Environmental health is essential for future prospects of Wales
Delegates attending this year’s CIEH Wales Annual Conference were told that environmental health has a significant role to play in the future prospects of Wales.
As we begin the countdown to the Welsh Assembly elections, representatives from the leading Welsh political parties, a previous Welsh Chief Medical Officer (CMO) and a former Minister, all emphasised that environmental health is a vital service that protects people and improves wellbeing.
But all the speakers admitted there are challenges for the profession in terms of funding and developments outside of Wales they cannot necessarily control, such as climate change.
Now in its tenth year, the ‘Public Health: Sustaining Communities’ conference took place in Cardiff between Wednesday 20 and Thursday 21 April and was attended by 150 people.
Jane Davidson, Associate Pro Vice-Chancellor and Director of INSPIRE, University of Wales, delivered the key note speech and as a former Welsh Government Minister, spoke about her experience of developing The Well-being of Future Generations (Wales) Act 2015.
Delegates were given a brief history of the movement to embed sustainable development into the activities of the Welsh Government as a “central organising principle” and for the first time, wellbeing featured as a key indicator of success.
The Act, which came into force on 1 April 2016, ensures that any decisions made towards improving wellbeing of Wales must ensure that present needs are met without compromising the ability of future generations to meet their own needs.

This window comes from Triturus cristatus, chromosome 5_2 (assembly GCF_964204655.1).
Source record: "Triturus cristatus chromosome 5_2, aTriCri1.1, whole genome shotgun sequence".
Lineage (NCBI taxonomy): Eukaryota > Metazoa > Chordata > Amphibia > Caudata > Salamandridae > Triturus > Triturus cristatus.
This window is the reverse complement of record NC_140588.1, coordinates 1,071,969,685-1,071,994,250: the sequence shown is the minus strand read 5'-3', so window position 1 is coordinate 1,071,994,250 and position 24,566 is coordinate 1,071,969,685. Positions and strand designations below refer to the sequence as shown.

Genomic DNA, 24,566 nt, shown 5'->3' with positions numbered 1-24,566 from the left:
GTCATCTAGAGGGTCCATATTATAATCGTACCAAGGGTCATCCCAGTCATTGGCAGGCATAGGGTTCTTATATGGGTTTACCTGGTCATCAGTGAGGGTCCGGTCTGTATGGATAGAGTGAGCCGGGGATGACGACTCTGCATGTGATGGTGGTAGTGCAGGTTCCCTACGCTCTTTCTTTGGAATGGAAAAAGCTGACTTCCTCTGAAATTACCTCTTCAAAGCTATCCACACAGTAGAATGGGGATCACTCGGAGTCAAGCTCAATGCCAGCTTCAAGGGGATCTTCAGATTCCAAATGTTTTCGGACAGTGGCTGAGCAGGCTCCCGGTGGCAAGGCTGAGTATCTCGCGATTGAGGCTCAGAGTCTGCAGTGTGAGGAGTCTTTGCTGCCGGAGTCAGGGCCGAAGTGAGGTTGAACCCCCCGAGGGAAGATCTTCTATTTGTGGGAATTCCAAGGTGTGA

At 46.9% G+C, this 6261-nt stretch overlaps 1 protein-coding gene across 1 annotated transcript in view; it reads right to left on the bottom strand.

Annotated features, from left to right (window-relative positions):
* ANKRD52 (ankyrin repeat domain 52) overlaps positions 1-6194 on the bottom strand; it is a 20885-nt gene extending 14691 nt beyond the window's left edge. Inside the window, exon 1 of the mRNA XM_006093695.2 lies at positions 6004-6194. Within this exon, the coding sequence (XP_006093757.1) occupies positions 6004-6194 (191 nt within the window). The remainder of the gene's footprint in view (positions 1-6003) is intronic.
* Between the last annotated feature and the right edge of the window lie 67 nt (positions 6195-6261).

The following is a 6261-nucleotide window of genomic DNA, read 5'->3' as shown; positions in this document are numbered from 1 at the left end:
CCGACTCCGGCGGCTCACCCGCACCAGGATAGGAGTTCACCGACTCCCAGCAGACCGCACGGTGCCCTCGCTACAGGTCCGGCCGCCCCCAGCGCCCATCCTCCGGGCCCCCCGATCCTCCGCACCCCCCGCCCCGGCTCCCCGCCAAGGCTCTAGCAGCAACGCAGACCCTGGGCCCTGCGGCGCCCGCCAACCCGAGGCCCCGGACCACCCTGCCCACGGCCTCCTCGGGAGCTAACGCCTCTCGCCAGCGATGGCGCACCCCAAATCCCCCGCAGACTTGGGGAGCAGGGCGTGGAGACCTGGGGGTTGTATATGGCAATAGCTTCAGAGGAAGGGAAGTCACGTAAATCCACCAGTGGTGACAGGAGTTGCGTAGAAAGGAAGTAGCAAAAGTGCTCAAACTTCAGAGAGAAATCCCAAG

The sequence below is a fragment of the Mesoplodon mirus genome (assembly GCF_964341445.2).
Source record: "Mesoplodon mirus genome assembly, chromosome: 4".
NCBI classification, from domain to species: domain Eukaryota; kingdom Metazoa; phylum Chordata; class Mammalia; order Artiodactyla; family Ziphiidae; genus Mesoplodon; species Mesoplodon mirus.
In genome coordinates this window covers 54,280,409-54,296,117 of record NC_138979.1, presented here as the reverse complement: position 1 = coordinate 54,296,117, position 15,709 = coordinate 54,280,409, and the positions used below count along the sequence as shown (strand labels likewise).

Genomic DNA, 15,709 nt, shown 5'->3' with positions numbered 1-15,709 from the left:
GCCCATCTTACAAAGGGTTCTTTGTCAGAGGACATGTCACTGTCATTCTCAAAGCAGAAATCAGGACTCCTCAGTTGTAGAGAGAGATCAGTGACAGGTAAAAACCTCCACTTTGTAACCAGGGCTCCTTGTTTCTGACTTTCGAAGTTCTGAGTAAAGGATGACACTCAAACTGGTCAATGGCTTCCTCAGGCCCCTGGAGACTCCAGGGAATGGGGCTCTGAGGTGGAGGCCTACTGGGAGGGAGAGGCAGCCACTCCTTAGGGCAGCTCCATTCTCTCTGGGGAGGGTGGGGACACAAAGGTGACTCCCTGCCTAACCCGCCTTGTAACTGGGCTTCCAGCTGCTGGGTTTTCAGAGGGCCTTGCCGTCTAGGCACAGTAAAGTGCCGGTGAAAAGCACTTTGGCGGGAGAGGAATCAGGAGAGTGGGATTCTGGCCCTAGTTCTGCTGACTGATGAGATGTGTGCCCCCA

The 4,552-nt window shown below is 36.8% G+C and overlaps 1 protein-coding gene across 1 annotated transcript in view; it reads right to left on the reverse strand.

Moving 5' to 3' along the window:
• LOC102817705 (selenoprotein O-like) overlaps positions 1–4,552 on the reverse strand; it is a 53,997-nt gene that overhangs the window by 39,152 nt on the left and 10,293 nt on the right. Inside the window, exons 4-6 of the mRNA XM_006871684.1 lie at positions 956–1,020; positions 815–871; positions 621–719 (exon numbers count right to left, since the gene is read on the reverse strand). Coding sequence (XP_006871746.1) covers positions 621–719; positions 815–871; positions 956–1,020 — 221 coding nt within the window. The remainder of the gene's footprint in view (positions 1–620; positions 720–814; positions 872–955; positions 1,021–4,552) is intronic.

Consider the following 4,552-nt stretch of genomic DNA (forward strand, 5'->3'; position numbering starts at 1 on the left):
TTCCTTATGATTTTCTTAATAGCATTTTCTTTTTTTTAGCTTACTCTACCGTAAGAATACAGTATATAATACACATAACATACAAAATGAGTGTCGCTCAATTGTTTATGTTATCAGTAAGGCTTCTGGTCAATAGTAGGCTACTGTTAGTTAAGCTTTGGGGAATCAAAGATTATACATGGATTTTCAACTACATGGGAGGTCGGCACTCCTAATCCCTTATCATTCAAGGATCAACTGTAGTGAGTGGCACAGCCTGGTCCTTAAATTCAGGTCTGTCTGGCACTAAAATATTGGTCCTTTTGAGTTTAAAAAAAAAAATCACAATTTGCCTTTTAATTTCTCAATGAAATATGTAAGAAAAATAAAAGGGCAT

Enforced through the Welsh Audit Office and supported by a dedicated Commissioner, Jane Davidson said all tiers of Government are bound by Act and need to demonstrate they are complying.
Jane Davidson said that first assessment will be made in April 2017, with the first wellbeing plans to be implemented in April 2018 and the Act created a “huge opportunity for the CIEH and environmental health” to help achieve wellbeing and sustainable development in Wales.
Ruth Jones delivered the Brynley Jones Memorial Lecture and told the audience that we currently live in the fifth wave of public health practice, having shifted from just looking at illness to considering the wider impacts and determinants on health and wellbeing.
The former CMO said that while Wales performs well on health and wellbeing compared to the rest of the UK, challenges still remain. Life expectancy in Wales for example is improving but underneath the statistics, there will be a gradient dividing the rich from the poor.
In her last annual report as CMO, Ruth Jones said that Wales needed to have a robust environmental health service. At the conference, the former CMO reiterated this statement and called for a clear integrated system to protect health and wellbeing, rather than good organisations working on their own in silos.
Over the two-day conference, delegates were given the opportunity to attend parallel sessions on a variety of topics from housing and food fraud to enforcement tactics and noise levels in Cardiff.
The conference culminated in a Question Time panel debate, which was attended by representatives from Labour, Plaid Cyrmru, Liberal Democrats, Green Party and the Conservatives. UKIP were invited but did not attend on the day.
Julie Barratt, Director of CIEH Wales, said: “This year’s conference was one of the best ones yet. We had great key-note speakers, a passionate Question Time debate where the political representatives were certainly put through their paces and some fascinating parallel sessions. I’m particularly proud of Samantha Page, one of my students, who gave an interesting presentation on noise levels in Cardiff.
“The Environmental Health workforce in Wales has taken a huge hit in numbers and funding over the past few years. But the message that was loud and clear is that environmental health services and those that deliver it have a vital role to play in the future health and wellbeing of everyone in Wales.”